on Feb 1, 2021

      Hi, Linda, Michaela is right that your project won’t turn out like her chair (light, tan & smooth), but you can use her steps & her same principles to achieve a nice effect & do a“Cinderellatransformation” of your bulkier recliner! If you think of yours as the dark old leather appeal, I think that not only will you gain the practice that Michaela mentioned, but also a very masculine “Old antique smoking chair look, but with a nice clean twist, because it will be done with nice fresh paint! I would opt to use atleast two color of dark brown & darker brown (bring an old brown purse or a brown shoe of your husband’s to pick out the 2 choices.) My reason for 2 is the rips & the raised embroidery. I would “pre-treat” those areas in the high visibility places, ie. the front part of the head rest & the tops of the arms - I would think of the paint as a “glue over” on the rips (trim flapping excess first) and use spray water then paint to cover any stuffing from protruding (tape will have square edges, too hard to disguise with paint layers) & any of the embroidery that seems more raised. When your project is finished it should have a “sewn together old suede leather covered” recliner look! You can use some lighter colored throws over the back or one arm to get some light added & to hide any problem areas you may have had. You should have an attractive, practical transformation of your recliner! Yes! It will have more of a southwestern, or an English den/pub look, but it can be a fabulous reinvented look! (P.S. the 2 colors of brown help disguise the rip booboos & highs & lows of some of the embroidery!) Good Luck!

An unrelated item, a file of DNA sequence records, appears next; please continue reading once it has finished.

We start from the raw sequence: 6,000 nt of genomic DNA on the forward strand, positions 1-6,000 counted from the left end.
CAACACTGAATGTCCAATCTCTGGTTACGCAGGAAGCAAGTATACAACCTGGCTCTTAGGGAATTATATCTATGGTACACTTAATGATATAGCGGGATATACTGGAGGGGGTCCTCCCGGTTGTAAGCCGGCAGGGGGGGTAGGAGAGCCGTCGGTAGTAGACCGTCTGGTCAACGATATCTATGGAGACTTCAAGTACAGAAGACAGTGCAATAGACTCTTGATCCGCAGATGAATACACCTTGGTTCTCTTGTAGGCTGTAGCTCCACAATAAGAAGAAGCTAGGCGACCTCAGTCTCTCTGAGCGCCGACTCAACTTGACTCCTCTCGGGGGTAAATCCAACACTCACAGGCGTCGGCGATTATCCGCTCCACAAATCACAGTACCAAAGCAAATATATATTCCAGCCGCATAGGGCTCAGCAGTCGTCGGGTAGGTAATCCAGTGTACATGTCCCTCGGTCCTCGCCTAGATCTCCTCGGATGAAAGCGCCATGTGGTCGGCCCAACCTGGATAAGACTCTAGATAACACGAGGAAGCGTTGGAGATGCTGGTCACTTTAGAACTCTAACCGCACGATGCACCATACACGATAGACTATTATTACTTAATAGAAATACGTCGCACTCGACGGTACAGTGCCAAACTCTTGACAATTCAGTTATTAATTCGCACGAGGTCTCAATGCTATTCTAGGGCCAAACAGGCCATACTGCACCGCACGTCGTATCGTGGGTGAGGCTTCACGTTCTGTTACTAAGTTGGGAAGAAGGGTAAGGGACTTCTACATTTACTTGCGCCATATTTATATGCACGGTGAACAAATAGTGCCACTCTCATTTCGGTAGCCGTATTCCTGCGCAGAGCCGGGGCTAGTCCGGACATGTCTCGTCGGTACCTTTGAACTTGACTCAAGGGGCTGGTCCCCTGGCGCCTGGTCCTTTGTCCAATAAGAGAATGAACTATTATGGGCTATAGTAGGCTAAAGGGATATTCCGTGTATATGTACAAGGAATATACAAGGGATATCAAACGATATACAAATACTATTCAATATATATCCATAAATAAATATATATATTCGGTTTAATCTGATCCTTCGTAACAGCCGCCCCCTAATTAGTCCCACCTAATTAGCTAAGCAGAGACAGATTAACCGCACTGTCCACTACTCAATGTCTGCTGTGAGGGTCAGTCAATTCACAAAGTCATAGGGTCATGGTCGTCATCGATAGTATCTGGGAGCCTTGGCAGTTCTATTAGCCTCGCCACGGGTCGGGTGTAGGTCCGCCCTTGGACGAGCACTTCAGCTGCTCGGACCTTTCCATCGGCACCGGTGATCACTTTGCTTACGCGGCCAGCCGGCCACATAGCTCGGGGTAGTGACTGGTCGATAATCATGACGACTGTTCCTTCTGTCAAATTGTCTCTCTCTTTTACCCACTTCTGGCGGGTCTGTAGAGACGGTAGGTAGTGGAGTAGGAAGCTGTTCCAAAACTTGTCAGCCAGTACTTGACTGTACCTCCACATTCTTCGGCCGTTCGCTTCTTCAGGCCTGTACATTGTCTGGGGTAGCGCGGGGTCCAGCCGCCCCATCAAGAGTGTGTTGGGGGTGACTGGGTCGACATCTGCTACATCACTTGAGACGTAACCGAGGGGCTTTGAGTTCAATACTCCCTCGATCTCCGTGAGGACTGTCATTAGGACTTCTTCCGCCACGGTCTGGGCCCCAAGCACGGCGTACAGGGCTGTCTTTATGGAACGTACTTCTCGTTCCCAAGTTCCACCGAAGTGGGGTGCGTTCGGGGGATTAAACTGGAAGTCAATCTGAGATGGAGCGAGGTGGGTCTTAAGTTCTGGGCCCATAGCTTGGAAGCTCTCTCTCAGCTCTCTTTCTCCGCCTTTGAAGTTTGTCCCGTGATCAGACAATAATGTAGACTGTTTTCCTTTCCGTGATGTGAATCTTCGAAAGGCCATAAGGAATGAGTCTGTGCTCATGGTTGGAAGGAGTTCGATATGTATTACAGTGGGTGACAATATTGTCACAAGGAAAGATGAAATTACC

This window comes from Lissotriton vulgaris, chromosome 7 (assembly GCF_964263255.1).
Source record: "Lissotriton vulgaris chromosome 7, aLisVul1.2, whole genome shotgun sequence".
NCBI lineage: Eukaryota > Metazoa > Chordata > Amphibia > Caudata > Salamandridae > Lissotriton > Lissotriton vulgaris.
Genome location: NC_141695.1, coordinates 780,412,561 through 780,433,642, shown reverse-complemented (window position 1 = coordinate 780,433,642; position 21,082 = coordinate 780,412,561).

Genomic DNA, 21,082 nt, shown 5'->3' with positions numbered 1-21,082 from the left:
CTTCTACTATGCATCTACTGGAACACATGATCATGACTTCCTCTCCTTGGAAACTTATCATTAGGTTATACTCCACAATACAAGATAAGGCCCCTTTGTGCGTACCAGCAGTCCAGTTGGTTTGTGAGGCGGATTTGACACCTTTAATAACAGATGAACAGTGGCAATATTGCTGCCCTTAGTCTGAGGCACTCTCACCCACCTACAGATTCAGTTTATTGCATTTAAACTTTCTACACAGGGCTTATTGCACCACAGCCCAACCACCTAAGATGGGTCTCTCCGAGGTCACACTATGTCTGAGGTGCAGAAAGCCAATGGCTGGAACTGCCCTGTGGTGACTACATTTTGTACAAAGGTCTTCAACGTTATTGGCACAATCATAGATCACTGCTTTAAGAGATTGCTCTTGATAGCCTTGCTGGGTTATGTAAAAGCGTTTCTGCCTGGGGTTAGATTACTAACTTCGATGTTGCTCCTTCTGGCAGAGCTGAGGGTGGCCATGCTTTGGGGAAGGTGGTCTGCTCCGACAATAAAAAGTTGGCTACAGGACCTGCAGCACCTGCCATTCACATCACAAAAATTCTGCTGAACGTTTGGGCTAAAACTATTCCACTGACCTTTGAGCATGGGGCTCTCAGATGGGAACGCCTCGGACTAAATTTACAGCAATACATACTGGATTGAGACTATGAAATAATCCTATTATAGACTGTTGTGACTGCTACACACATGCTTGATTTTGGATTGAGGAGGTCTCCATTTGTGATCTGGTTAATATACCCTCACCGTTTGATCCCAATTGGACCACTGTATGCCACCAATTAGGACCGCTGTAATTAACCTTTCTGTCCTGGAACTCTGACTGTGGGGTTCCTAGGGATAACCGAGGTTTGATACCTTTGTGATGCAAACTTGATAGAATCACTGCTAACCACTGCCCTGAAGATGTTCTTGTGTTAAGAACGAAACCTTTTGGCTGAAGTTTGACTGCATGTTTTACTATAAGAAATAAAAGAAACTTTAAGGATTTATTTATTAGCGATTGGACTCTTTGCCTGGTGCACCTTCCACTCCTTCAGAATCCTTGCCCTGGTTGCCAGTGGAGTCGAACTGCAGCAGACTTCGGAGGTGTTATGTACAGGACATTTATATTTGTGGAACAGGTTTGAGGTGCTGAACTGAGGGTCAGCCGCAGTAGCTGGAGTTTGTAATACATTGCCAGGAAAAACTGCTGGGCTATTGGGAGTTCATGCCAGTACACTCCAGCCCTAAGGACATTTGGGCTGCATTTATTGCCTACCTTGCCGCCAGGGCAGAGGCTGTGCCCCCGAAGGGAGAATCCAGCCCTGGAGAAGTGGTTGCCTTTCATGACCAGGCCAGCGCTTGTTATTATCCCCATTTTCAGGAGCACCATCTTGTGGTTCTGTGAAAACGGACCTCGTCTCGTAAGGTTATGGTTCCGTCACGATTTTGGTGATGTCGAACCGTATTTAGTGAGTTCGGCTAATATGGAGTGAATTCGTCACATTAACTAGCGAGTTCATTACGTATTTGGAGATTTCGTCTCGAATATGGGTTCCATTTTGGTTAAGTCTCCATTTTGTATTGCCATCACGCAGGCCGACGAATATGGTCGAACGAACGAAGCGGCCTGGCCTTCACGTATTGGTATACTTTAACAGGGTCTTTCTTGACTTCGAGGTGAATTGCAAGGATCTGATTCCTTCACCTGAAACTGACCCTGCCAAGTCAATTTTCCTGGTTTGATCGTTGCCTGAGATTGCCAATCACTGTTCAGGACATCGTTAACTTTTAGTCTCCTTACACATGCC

• Sandy
    on Feb 24, 2021

    Have you ever done leather? Have a leather r

    chair that some leather has rubbed off on arms and headrest but still sturdy...thinking of painting with fusion or as you did with chalk paint. Appreciate your comments...thanks so much

    • Mihaela Parker
      Mihaela Parker
      on Feb 25, 2021

      I haven't no but I think it would be even easier then fabric. I'd give a light sand on the areas where it's rubbed off to make sure the surface is even. With a very low grit like 220. You might not need as many coats with it being such a smooth surface and light color.

      I'd love to see pics when your done!

  • Sissyc
    on Mar 2, 2021

    Why didn’t you paint frames first

    but nice job

    • Mihaela Parker
      Mihaela Parker
      on Mar 2, 2021

      Because the process of painting the fabric is messy and the water down paint gets all over, I find this order way easier.

Join the conversation

3 of 11 comments
  • Mary
    on Jan 31, 2021

    I used rit dye in a squeeze bottle to cover lime green chairs with a deep coco brown. It’s been 7 years now and they still look perfect

    • Karen Williams
      Karen Williams
      on Mar 5, 2021

      Wow! Did the fabric just soak up the dye and it dries without needing to blot or do anything to it? I’m very intrigued w the steps you took. Great job!

  • BenFranklin methodologist
    BenFranklin methodologist
    on Feb 1, 2021

    Yes! Mary! I love your chair & the fact that you used Rit dye to achieve such a successful look - reminds me of dark suede or velour fabric & the color is part of the reason for lasting 7 years! Kudos!!